Law enforcement and emergency services

Mercedes-Benz Sprinter Policja Krakow G719
A Mercedes-Benz Sprinter patrol van belonging to the Polish State Police Service (Policja)

Law enforcement in Poland is performed by several agencies which are subordinate to the Ministry of Interior and Administration – the State Police (Policja), assigned to investigate crimes or transgression; the Municipal City Guard, which maintains public order; and several specialised agencies, such as the Polish Border Guard. Private security firms are also common, although they possess no legal authority to arrest or detain a suspect. Municipal guards are primarily headed by provincial, regional or city councils; individual guards are not permitted to carry firearms unless instructed by the superior commanding officer. Security service personnel conduct regular patrols in both large urban areas or smaller suburban localities.

The Internal Security Agency (ABW, or ISA in English) is the chief counter-intelligence instrument safeguarding Poland's internal security, along with Agencja Wywiadu (AW) which identifies threats and collects secret information abroad. The Central Investigation Bureau of Police (CBŚP) and the Central Anticorruption Bureau (CBA) are responsible for countering organised crime and corruption in state and private institutions.

Emergency services in Poland consist of the emergency medical services, search and rescue units of the Polish Armed Forces and State Fire Service. Emergency medical services in Poland are operated by local and regional governments, but are a part of the centralised national agency - the National Medical Emergency Service (Państwowe Ratownictwo Medyczne).


Panorama siekierkowski.jpg

Economic indicators
GDP (PPP) $1.599 trillion (2022)
Nominal GDP $716 billion (2022)
Real GDP growth 4.5% (2019)
CPI inflation 2.2% (2019)
Employment-to-population ratio 55% (2019)
Unemployment 2.9% (2021)
Total public debt $274 billion (2019)

As of 2023, Poland's economy and Gross Domestic Product (GDP) is the sixth largest in the European Union by nominal standards and the fifth largest by purchasing power parity. It is also one of the fastest growing within the Union and reached a developed market status in 2018. The unemployment rate published by Eurostat in 2021 amounted to 2.9%, which was the second-lowest in the EU. Around 61% of the employed population works in the service sector, 31% in manufacturing, and 8% in the agricultural sector. Although Poland is a member of EU's single market, the country has not adopted the Euro as legal tender and maintains its own currency – the Polish złoty (zł, PLN).

Poland is the regional economic leader in Central Europe, with nearly 40 per cent of the 500 biggest companies in the region (by revenues) as well as a high globalisation rate. The country's largest firms compose the WIG20 and WIG30 indexes, which is traded on the Warsaw Stock Exchange. According to reports made by the National Bank of Poland, the value of Polish foreign direct investments reached almost 300 billion PLN at the end of 2014. The Central Statistical Office estimated that in 2014 there were 1,437 Polish corporations with interests in 3,194 foreign entities.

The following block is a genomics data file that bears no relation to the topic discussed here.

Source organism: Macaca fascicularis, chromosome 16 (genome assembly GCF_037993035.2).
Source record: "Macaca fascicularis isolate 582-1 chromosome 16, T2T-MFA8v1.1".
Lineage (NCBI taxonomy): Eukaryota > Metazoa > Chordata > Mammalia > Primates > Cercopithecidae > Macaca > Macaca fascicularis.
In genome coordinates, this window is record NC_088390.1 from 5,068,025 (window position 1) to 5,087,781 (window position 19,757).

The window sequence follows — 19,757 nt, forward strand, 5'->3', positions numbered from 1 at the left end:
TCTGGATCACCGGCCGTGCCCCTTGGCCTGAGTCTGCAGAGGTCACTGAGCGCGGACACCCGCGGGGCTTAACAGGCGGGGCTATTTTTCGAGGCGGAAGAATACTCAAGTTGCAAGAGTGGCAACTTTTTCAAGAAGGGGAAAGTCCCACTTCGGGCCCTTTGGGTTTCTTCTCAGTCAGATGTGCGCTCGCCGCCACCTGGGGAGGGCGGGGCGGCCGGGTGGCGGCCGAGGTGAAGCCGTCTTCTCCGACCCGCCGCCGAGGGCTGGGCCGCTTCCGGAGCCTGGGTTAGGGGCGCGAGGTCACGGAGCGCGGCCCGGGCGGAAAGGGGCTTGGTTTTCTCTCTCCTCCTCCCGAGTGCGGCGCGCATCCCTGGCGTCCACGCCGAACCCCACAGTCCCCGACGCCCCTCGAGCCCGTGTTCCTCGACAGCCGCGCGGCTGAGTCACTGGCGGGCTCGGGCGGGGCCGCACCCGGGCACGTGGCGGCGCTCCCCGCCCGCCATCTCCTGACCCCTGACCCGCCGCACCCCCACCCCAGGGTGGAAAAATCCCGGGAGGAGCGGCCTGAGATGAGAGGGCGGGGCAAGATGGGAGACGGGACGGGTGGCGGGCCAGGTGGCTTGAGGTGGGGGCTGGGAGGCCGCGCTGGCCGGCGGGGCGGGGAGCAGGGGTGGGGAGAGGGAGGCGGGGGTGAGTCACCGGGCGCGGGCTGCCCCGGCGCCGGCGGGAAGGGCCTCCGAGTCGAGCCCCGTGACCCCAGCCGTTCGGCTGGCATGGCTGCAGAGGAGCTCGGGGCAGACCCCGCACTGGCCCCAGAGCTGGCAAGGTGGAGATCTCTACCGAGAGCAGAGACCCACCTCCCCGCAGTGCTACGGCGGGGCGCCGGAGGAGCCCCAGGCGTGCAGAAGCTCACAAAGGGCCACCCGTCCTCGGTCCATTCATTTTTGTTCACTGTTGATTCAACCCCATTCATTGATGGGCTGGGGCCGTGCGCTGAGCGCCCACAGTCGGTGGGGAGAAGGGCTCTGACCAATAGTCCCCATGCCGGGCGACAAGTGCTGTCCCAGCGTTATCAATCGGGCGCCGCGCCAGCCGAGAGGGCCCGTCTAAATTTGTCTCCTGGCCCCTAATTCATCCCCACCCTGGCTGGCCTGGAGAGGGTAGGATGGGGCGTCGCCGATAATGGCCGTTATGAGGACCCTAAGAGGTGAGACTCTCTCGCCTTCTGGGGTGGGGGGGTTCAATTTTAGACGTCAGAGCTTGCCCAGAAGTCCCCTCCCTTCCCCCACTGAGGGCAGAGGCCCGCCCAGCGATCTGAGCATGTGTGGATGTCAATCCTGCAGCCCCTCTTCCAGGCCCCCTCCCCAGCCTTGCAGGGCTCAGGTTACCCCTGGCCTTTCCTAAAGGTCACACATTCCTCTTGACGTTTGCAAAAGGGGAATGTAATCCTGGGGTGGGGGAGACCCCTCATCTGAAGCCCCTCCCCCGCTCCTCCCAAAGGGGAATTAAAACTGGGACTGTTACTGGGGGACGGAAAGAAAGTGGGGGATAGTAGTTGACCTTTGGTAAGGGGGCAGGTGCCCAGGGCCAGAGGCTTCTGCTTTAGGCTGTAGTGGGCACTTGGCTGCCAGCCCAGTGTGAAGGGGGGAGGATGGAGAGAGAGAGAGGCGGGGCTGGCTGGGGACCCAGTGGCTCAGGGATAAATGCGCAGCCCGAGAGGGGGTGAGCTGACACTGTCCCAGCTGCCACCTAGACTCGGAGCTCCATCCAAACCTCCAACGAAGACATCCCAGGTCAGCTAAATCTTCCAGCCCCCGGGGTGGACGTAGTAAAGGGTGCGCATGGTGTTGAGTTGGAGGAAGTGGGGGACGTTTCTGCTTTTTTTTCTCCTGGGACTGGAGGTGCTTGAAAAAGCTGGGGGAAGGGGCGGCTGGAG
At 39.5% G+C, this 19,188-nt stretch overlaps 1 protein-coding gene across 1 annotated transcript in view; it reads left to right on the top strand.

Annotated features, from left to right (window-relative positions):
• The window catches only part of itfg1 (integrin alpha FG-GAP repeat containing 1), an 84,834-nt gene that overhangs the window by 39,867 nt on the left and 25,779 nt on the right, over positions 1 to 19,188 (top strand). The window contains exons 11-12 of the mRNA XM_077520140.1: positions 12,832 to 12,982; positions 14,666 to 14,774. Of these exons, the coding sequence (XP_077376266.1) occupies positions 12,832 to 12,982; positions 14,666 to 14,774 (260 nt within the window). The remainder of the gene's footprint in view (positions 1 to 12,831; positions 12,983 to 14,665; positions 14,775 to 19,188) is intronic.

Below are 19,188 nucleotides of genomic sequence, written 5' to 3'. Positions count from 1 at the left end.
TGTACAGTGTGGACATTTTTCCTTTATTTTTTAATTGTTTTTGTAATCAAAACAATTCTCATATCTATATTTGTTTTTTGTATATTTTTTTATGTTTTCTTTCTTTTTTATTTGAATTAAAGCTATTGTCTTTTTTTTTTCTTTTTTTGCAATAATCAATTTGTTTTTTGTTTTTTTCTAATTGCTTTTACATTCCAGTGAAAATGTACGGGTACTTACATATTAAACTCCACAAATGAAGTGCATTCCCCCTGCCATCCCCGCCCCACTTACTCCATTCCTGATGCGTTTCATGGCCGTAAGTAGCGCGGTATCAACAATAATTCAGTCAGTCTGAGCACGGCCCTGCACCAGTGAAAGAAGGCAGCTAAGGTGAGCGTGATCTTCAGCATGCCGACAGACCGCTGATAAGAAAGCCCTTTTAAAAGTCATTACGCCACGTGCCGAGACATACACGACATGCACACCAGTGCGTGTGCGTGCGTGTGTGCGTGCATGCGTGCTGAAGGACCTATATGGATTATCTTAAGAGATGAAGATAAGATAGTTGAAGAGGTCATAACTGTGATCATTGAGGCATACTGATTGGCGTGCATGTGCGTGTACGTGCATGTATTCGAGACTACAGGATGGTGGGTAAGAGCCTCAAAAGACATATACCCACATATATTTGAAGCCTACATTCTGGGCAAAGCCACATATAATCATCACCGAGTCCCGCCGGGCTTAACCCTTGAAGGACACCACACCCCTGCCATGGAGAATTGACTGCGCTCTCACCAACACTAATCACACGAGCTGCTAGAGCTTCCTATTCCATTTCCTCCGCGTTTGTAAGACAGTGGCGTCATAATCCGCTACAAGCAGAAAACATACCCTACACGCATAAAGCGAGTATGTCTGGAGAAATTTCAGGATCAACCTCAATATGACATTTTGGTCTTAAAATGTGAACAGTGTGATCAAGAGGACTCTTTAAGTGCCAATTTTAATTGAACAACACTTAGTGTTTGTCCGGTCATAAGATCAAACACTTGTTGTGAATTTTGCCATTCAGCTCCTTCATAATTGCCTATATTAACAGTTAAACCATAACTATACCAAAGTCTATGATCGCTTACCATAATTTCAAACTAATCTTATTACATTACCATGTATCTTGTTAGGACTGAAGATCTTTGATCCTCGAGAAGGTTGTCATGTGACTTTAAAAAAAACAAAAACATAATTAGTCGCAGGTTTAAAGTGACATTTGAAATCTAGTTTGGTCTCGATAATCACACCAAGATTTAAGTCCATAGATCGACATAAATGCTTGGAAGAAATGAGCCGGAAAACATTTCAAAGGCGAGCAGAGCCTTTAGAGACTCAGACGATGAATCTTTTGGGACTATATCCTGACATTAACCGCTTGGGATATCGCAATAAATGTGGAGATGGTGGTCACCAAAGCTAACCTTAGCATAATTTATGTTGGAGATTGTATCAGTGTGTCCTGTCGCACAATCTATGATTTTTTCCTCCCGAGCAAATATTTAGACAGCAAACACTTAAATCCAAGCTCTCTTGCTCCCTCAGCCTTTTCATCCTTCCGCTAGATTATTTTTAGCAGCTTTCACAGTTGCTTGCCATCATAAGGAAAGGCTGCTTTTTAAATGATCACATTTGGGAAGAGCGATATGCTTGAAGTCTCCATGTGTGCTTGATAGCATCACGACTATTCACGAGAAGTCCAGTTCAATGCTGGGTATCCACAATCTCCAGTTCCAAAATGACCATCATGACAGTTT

Poland has the largest banking sector in Central Europe, with 32.3 branches per 100,000 adults. It was the only European economy to have avoided the recession of 2008. The country is the 20th largest exporter of goods and services in the world. Exports of goods and services are valued at approximately 56% of GDP, as of 2020. In 2019, Poland passed a law that would exempt workers under the age of 26 from income tax.


Zamojski ratusz 2
The Old City of Zamość is a UNESCO World Heritage Site.

Poland experienced a significant increase in the number of tourists after joining the European Union in 2004. With nearly 21 million international arrivals in 2019, tourism contributes considerably to the overall economy and makes up a relatively large proportion of the country's service market.

Tourist attractions in Poland vary, from the mountains in the south to the sandy beaches in the north, with a trail of nearly every architectural style. The most visited city is Kraków, which was the former capital of Poland and serves as a relic of the Polish Golden Age and the Renaissance. Kraków also held royal coronations of most Polish kings and monarchs at Wawel, the nation's chief historical landmark. Among other notable sites in the country is Wrocław, one of the oldest cities in Poland which was a model for the founding of Kraków. Wrocław is famous for its dwarf statues, a large market square with two town halls, and the oldest Zoological Gardens with one of the world's largest number of animal species. The Polish capital Warsaw and its historical Old Town were entirely reconstructed after wartime destruction. Other cities attracting countless tourists include Gdańsk, Poznań, Lublin, Toruń as well as the site of the German Auschwitz concentration camp in Oświęcim. A notable highlight is the 13th-century Wieliczka Salt Mine with its labyrinthine tunnels, a subterranean lake and chapels carved by miners out of rock salt beneath the ground.

Poland's main tourist offerings include outdoor activities such as skiing, sailing, mountain hiking and climbing, as well as agritourism, sightseeing historical monuments. Tourist destinations include the Baltic Sea coast in the north; the Masurian Lake District and Białowieża Forest in the east; on the south Karkonosze, the Table Mountains and the Tatra Mountains, where Rysy – the highest peak of Poland, and Eagle's Path mountain trail are located. The Pieniny and Bieszczady Mountains lie in the extreme south-east. There are over 100 castles in the country, most in the Lower Silesian Voivodeship, and also on the Trail of the Eagles' Nests. The largest castle in the world by land area is situated in Malbork, in north-central Poland.

Transport and energy

WK15 Wrocław Główny (2) Lichen99
PKP Intercity Pendolino at the Wrocław railway station

Transport in Poland is provided by means of rail, road, marine shipping and air travel. The country is part of EU's Schengen Area and is an important transport hub along neighbouring Germany due to its strategic position in Central Europe. Some of the longest European routes, including the E40, run through Poland.